6 And there was also a great and terrible tempest; and there was terrible thunder, insomuch that it did shake the whole earth as if it was about to divide asunder.

7 And there were exceedingly sharp lightnings, such as never had been known in all the land.

These events preceded the visit of Jesus to this continent.

--------------------------------

Incidentally Sir Isaac Newton also calculated that Jesus was crucified in AD 34.

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We read in

Leviticus Chapter 23: 5 In the fourteenth day of the first month at even is the Lord’s passover.

6 And on the fifteenth day of the same month is the feast of unleavened bread unto the Lord: seven days ye must eat unleavened bread.

7 In the first day ye shall have an holy convocation: ye shall do no servile work therein.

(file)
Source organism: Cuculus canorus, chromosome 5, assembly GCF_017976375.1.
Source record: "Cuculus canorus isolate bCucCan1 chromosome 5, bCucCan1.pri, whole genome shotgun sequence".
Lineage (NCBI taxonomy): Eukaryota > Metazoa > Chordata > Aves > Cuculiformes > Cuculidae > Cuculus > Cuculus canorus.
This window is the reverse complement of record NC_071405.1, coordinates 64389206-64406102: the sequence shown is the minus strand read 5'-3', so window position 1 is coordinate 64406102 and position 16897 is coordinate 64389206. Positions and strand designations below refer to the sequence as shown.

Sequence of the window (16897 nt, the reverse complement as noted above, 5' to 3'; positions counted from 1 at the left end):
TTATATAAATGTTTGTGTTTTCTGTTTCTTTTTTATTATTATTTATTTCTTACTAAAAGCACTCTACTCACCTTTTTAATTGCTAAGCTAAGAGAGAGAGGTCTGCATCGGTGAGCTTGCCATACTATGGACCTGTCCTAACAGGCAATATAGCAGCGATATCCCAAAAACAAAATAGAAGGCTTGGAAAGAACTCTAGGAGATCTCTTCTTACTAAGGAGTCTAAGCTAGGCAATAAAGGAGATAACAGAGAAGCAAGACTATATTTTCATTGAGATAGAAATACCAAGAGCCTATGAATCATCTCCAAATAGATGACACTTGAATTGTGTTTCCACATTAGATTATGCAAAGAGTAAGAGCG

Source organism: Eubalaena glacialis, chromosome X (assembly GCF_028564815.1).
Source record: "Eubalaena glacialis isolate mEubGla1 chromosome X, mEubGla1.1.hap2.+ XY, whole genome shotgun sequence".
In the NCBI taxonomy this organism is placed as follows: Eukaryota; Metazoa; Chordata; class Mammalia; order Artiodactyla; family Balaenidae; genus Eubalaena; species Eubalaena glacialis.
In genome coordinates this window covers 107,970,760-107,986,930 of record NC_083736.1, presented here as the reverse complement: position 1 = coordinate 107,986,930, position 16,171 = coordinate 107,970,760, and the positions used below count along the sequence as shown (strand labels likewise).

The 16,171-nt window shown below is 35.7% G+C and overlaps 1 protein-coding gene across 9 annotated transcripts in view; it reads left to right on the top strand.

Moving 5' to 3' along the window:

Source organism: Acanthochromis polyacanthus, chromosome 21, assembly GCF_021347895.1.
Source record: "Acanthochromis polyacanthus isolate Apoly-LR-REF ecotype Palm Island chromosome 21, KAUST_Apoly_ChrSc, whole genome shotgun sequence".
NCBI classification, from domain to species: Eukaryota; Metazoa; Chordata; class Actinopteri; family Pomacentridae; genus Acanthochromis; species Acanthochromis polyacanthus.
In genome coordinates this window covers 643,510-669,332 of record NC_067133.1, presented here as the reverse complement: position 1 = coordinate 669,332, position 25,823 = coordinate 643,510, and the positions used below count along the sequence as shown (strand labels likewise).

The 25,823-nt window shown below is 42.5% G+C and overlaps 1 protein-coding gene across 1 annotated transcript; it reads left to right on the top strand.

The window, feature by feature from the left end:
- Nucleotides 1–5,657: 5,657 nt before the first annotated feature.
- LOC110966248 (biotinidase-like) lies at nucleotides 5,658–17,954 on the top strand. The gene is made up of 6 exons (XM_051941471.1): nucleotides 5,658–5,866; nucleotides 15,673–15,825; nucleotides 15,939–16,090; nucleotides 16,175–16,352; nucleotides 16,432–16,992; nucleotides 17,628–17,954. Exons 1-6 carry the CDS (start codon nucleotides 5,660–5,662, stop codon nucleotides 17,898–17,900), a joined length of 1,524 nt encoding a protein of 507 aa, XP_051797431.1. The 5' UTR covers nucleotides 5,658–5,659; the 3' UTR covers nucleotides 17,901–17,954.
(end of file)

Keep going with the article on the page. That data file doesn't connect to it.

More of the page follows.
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Copyright George Franklin 5/13/2013

Here's the problem, George, today is 4-13-13, not 5-13-13. Gotta be careful.

Also, the D&C is simply following modern convention in its use of the Gregorian calendar, not establishing it as an absolute dating system.

As Nathair suggested, III Nephi 8:5 cannot have been using the Gregorian calendar in stating that Jesus died in the 34th year, 1st month, and on the 4th day of the week. It was not invented yet. And even the Julian calendar had only recently been invented in the Old World, and years were not counted in B.C. and A.D. until centuries later.

Moreover, just from your quotation of Leviticus, it should be obvious to you that the Jewish calendar placed the Passover on day 14 of the 1st month. How does that become the 4th day in the Nephite calendar?